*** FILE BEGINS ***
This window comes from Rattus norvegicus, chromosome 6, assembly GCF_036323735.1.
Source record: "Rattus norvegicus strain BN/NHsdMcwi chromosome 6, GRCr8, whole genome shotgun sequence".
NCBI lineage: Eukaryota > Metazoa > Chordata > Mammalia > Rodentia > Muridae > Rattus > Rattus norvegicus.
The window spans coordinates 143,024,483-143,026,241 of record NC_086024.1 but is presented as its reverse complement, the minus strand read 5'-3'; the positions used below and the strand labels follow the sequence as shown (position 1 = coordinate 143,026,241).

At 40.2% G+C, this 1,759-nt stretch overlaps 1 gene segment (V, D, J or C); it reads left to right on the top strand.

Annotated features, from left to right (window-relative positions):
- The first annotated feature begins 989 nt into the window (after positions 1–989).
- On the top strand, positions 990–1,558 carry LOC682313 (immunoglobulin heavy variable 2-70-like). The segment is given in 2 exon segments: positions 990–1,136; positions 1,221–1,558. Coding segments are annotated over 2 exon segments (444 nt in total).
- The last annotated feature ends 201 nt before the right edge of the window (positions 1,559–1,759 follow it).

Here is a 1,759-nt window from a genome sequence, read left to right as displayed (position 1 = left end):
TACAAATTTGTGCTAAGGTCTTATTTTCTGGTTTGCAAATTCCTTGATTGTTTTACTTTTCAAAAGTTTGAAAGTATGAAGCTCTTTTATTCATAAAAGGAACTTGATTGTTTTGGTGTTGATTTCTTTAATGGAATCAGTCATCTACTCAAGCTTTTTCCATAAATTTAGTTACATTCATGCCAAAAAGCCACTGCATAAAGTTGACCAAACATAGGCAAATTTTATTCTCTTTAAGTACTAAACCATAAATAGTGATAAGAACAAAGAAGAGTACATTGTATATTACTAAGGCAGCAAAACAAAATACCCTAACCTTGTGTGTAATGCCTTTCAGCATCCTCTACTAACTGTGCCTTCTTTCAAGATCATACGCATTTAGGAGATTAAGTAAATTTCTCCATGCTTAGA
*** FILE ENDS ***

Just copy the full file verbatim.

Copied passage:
This window comes from Rattus norvegicus, chromosome 6, assembly GCF_036323735.1.
Source record: "Rattus norvegicus strain BN/NHsdMcwi chromosome 6, GRCr8, whole genome shotgun sequence".
NCBI lineage: Eukaryota > Metazoa > Chordata > Mammalia > Rodentia > Muridae > Rattus > Rattus norvegicus.
The window spans coordinates 143,024,483-143,026,241 of record NC_086024.1 but is presented as its reverse complement, the minus strand read 5'-3'; the positions used below and the strand labels follow the sequence as shown (position 1 = coordinate 143,026,241).

At 40.2% G+C, this 1,759-nt stretch overlaps 1 gene segment (V, D, J or C); it reads left to right on the top strand.

Annotated features, from left to right (window-relative positions):
- The first annotated feature begins 989 nt into the window (after positions 1–989).
- On the top strand, positions 990–1,558 carry LOC682313 (immunoglobulin heavy variable 2-70-like). The segment is given in 2 exon segments: positions 990–1,136; positions 1,221–1,558. Coding segments are annotated over 2 exon segments (444 nt in total).
- The last annotated feature ends 201 nt before the right edge of the window (positions 1,559–1,759 follow it).

Here is a 1,759-nt window from a genome sequence, read left to right as displayed (position 1 = left end):
TACAAATTTGTGCTAAGGTCTTATTTTCTGGTTTGCAAATTCCTTGATTGTTTTACTTTTCAAAAGTTTGAAAGTATGAAGCTCTTTTATTCATAAAAGGAACTTGATTGTTTTGGTGTTGATTTCTTTAATGGAATCAGTCATCTACTCAAGCTTTTTCCATAAATTTAGTTACATTCATGCCAAAAAGCCACTGCATAAAGTTGACCAAACATAGGCAAATTTTATTCTCTTTAAGTACTAAACCATAAATAGTGATAAGAACAAAGAAGAGTACATTGTATATTACTAAGGCAGCAAAACAAAATACCCTAACCTTGTGTGTAATGCCTTTCAGCATCCTCTACTAACTGTGCCTTCTTTCAAGATCATACGCATTTAGGAGATTAAGTAAATTTCTCCATGCTTAGA